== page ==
Title: A Girl & A Gun
Directed by: Cathryne Czubek
Running Time: 76 minutes, Unrated
Special Features: Music Video – Theme Song by Julia Haltigan; 6 Deleted Scenes
Gun companies have discovered a niche market: Women. A once thought of masculine object actually appeals to many women. This documentary follows several women who share their love for guns which they use for protection, as a hobby, and a bonding tool with their parents and children. Several of the subjects talk about their tragic interactions with guns, and still show they have no fear to use them. They talk about their guns as if they’re just another accessory like a designer handbag or shoes. Some of the items marketed towards women felt a little sexist – like pink guns and lipstick holders in camo gear, but they’re apparently top sellers.
The negative: The special features deleted scenes do not have an option to play all. There is no chapter selection in the feature film, however you can skip ahead. I wanted to see more of Sarah McKinley’s story. The documentary caught up with her within days of her near attack on her and her baby and the details of her ordeal was a little stagnant. Anyone who didn’t read up on her story or watch it on the news will miss out on a really intriguing story of survival only because Sarah was still trying to get her bearings after having to kill an intruder while on the phone with 911, where the operator told her to “do what she needed to do in order to protect her child.” The fact that I was familiar with the story helped me keep up, but her segment felt incomplete. Several of the stories and interviews felt one sided with a couple of anti-gun and gun control supporters sprinkled on top just because the filmmakers felt they had to, but weren’t enthusiastic about it. It was more like: Look at all these responsible empowered women who love their guns.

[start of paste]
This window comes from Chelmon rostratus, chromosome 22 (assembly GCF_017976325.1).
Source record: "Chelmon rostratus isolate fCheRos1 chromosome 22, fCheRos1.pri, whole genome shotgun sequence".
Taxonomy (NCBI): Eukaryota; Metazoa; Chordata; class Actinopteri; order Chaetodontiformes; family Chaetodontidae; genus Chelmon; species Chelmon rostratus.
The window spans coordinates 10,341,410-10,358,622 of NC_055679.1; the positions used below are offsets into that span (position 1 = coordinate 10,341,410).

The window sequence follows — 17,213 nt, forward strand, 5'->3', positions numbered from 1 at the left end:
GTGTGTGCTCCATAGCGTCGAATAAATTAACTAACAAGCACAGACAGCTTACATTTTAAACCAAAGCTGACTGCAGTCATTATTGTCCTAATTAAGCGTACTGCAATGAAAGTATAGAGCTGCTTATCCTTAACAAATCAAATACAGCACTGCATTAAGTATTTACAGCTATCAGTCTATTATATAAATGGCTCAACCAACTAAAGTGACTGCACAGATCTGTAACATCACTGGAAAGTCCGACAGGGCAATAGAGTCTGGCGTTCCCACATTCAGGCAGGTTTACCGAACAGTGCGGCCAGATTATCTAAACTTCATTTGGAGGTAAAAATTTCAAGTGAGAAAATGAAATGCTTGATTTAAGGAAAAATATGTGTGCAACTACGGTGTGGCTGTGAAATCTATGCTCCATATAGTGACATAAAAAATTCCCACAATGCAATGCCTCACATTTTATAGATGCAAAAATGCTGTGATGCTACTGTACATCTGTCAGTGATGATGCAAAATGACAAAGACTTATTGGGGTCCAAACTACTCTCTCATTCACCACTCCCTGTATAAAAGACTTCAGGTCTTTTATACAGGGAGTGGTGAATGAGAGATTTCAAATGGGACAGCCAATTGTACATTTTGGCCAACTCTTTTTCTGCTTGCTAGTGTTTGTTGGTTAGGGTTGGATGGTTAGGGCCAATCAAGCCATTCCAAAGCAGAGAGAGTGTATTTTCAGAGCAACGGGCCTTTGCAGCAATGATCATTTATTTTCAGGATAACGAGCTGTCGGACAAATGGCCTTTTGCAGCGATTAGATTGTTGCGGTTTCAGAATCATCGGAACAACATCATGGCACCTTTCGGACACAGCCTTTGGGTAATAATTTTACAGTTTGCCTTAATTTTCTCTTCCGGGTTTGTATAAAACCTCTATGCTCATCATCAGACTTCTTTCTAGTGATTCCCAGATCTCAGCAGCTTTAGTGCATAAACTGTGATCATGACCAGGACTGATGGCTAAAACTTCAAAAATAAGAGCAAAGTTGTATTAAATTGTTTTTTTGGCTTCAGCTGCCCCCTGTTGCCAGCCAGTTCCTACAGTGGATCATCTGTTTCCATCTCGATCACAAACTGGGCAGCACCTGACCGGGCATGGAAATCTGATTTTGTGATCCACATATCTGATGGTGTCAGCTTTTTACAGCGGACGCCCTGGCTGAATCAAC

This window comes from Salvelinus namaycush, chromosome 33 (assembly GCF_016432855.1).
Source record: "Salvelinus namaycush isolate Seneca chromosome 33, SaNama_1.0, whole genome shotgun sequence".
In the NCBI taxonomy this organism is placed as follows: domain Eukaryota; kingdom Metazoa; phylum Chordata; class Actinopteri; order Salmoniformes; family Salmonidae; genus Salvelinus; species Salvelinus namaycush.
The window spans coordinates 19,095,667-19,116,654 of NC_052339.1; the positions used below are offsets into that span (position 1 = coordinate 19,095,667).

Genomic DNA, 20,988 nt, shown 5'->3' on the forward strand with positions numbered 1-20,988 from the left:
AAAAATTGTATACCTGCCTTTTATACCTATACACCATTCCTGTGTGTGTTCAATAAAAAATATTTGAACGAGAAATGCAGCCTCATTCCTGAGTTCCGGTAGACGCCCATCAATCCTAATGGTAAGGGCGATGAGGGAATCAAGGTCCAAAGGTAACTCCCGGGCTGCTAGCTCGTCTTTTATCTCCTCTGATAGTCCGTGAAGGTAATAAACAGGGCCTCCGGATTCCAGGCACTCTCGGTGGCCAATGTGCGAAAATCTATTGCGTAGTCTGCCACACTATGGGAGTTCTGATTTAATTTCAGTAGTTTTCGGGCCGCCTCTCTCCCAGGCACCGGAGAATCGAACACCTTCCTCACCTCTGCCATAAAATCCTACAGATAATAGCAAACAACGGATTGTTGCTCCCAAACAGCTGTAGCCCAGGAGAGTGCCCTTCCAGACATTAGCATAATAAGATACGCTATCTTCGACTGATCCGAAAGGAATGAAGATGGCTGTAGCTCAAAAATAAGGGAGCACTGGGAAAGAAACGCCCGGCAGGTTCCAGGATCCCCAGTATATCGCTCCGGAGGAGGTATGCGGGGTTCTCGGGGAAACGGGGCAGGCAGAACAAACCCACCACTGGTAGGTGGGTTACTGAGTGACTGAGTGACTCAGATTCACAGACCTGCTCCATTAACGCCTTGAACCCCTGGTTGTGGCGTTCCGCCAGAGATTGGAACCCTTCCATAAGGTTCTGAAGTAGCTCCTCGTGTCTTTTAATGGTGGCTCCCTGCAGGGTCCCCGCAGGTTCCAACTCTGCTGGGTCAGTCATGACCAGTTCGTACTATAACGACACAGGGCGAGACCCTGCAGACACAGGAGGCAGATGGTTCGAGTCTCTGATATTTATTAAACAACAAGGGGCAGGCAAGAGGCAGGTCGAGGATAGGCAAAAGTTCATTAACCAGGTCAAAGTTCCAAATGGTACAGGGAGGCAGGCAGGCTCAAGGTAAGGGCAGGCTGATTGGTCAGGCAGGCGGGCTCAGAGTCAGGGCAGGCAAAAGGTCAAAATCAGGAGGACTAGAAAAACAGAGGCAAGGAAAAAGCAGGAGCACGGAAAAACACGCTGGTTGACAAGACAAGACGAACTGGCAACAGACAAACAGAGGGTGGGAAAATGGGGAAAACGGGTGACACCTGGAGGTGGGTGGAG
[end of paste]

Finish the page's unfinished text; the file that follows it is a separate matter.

The positive: The documentary does cover a (minute) few stories of anti-guns, the misuse of guns and their tragic aftermath for the gun control supporters, but it also touches base that education on gun use is really necessary. People are so quick to pick up a gun and don’t realize the end result of that use is permanent. A woman talks about watching her innocent bystander daughter get shot in a gang related attack, and then the permanently disabled daughter provides her nonchalant views on guns and gun use. A woman in prison recalls when she shot and killed her girlfriend in an argument, and states that if she had only picked up a knife instead, her girlfriend would still be alive because she would not have had the courage to use it. One of the more fun and fluffy stories that should’ve been included in the feature was the deleted segment of “English Bev” who belongs to an old west cosplay gun club.
I’m one of the many 2nd amendment supporters, but I do believe in enforcing strict rules about guns. This documentary focused mainly on how important it is for women to be able to defend themselves when some women are too elderly or frail or just not confident in their abilities to participate in self-defense instruction. Cathryne Czubek had a good idea here with this documentary, however it was disorganized. I would’ve liked her to choose fewer subjects and get better in-depth stories, rather than churn out several similar stories with not much substance. It was very biased in my opinion. Even the deleted scene with a look inside the Smith & Wesson factory felt contrived.
Total Rating: B-
Reviewed by: JM Willis